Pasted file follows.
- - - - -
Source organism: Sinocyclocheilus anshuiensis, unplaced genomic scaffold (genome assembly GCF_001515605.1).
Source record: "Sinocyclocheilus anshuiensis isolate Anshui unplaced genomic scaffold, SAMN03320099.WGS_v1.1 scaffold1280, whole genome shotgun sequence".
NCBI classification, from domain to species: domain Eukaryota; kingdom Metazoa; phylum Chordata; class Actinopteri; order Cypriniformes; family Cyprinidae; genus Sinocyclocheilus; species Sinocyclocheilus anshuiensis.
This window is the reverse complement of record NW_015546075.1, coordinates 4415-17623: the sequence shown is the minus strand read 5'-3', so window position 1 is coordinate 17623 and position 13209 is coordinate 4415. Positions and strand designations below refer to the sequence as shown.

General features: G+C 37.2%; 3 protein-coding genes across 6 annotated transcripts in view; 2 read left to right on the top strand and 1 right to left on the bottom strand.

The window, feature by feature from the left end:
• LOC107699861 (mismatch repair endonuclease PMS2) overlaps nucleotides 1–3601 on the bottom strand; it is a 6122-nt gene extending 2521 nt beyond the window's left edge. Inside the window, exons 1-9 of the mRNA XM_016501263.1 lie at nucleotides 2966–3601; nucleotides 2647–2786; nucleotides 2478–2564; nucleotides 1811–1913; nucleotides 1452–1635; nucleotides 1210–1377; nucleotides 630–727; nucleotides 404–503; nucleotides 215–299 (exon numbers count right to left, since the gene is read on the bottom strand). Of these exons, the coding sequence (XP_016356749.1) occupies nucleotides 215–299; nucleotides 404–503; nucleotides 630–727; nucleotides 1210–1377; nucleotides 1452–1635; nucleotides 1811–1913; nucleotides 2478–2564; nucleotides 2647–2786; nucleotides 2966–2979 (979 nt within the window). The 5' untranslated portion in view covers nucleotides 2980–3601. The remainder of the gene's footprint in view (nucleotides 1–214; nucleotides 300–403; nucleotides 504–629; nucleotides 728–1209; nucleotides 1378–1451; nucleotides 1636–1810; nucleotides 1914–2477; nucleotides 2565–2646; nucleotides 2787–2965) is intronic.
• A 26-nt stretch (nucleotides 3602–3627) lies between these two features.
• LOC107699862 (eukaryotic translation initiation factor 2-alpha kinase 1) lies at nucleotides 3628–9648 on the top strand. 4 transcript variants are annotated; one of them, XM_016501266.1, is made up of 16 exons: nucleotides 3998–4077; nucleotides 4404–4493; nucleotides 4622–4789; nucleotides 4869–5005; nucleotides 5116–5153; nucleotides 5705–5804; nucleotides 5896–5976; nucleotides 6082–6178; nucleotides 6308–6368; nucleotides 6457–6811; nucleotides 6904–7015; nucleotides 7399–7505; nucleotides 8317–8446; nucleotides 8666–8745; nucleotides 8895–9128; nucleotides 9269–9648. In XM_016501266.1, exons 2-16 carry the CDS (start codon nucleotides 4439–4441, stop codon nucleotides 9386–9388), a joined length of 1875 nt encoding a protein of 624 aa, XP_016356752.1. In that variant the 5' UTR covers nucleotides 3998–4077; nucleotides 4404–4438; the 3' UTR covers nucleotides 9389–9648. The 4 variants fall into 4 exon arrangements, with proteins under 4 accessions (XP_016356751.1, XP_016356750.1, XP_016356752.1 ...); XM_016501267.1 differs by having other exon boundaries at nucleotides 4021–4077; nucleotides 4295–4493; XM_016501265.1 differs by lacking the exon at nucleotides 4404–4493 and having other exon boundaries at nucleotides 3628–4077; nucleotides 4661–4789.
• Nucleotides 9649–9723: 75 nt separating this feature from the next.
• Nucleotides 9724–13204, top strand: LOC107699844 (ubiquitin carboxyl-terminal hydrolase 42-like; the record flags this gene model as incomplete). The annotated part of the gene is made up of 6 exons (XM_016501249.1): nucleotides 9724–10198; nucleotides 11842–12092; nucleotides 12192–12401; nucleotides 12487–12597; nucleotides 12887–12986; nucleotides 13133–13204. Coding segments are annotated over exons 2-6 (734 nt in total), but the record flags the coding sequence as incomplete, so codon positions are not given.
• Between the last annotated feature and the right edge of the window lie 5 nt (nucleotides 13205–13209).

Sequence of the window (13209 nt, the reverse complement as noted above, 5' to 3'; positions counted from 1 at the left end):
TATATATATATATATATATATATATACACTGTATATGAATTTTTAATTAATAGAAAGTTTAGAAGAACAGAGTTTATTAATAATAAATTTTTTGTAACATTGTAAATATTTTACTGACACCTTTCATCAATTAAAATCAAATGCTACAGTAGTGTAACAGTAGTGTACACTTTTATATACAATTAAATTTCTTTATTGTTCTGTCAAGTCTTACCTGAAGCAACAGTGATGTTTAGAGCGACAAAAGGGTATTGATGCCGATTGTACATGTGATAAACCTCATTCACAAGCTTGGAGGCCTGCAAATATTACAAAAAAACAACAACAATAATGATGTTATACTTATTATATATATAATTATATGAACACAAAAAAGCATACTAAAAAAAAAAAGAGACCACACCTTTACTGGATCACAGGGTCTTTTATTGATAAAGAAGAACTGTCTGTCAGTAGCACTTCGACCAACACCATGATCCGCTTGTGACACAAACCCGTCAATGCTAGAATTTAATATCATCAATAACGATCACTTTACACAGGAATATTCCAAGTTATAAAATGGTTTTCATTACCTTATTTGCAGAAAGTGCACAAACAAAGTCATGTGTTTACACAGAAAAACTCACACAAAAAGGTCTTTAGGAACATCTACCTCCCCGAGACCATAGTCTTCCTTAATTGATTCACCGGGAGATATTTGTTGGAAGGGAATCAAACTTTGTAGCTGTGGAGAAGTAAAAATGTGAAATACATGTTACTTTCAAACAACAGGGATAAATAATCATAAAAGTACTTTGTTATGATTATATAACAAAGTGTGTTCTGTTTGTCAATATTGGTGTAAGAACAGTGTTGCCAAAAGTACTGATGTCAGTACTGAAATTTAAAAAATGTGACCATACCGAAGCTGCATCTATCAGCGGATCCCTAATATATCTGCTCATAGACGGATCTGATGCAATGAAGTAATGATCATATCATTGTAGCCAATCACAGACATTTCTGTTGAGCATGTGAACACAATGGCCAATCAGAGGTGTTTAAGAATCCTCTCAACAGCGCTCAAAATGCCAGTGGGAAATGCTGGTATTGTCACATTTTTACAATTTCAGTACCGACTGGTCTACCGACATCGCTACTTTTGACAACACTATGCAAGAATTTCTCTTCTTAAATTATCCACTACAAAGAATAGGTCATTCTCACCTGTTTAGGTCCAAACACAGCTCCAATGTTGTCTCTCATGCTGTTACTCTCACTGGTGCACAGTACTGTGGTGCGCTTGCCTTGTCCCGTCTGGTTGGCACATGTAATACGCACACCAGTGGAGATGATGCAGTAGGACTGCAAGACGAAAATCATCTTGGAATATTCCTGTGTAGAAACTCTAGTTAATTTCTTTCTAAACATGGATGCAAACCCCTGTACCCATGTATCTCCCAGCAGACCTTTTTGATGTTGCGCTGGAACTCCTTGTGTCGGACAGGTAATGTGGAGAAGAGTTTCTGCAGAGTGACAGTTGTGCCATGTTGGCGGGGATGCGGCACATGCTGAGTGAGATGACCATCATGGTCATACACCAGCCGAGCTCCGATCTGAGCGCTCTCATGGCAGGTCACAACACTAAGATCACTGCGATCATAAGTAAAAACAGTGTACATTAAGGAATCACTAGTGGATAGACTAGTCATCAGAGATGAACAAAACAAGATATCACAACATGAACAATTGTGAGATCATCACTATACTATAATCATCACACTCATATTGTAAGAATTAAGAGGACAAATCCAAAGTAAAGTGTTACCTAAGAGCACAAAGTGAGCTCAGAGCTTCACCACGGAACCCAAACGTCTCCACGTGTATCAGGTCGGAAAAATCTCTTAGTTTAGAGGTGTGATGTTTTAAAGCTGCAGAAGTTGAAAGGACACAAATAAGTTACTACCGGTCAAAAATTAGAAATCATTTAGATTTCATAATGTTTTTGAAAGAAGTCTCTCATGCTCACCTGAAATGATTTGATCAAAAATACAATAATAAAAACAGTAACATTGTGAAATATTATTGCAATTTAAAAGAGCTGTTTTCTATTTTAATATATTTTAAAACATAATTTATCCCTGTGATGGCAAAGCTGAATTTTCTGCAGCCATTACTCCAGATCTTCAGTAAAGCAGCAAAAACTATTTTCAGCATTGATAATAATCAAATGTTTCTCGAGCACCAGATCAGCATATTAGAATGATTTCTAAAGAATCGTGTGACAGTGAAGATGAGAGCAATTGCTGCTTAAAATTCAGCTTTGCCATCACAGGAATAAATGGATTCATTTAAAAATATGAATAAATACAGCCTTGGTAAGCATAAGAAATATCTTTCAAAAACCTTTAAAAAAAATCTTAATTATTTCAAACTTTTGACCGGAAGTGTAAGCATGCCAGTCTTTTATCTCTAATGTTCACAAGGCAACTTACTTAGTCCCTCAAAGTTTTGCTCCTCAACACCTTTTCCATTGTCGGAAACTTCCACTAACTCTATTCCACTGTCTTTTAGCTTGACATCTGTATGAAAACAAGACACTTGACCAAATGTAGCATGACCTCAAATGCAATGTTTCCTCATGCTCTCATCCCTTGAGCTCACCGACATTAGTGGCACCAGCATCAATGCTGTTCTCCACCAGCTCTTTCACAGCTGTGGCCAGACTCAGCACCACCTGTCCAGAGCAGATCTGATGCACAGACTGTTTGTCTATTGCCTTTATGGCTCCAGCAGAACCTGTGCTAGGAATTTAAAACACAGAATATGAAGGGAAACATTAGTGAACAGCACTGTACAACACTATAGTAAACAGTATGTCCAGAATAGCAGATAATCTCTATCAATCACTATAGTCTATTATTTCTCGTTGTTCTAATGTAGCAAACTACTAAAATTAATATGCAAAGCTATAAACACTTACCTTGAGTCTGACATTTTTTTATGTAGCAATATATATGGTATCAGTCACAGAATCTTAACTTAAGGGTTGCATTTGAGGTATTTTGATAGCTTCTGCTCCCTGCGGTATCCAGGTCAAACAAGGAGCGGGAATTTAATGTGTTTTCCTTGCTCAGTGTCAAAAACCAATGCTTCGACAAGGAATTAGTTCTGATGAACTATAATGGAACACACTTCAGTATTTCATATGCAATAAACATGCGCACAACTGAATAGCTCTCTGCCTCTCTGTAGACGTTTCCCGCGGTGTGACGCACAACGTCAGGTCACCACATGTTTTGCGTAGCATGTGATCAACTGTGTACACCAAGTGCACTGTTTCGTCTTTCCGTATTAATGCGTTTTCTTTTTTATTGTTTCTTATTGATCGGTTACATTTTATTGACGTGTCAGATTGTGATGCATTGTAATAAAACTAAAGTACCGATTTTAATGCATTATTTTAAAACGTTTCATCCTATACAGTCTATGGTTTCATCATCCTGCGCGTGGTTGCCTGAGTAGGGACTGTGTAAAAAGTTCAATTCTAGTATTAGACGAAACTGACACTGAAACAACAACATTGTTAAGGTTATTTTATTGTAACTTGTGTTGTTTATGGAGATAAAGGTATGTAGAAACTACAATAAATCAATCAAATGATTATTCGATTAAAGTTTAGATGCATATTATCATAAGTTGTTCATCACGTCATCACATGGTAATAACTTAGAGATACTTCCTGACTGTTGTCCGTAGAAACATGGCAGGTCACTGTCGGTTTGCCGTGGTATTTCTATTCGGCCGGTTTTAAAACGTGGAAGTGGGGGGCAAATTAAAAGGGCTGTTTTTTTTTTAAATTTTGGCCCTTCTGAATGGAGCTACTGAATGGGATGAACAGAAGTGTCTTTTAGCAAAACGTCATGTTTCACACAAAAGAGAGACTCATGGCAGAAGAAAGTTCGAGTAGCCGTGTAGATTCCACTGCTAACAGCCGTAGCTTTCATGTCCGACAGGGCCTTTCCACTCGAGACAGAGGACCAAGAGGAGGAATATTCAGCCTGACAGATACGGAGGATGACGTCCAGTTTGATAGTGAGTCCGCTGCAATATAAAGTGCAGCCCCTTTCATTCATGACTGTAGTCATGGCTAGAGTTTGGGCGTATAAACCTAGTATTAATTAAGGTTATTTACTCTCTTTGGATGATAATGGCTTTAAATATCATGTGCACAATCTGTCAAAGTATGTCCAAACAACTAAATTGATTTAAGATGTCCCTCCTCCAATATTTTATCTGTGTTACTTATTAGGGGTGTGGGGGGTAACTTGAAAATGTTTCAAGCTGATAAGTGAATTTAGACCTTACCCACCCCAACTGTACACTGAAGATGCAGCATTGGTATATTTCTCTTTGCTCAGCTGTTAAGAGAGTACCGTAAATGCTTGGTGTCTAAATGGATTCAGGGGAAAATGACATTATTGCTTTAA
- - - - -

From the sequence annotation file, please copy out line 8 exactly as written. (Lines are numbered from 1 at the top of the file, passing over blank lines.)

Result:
• A 26-nt stretch (nucleotides 3602–3627) lies between these two features.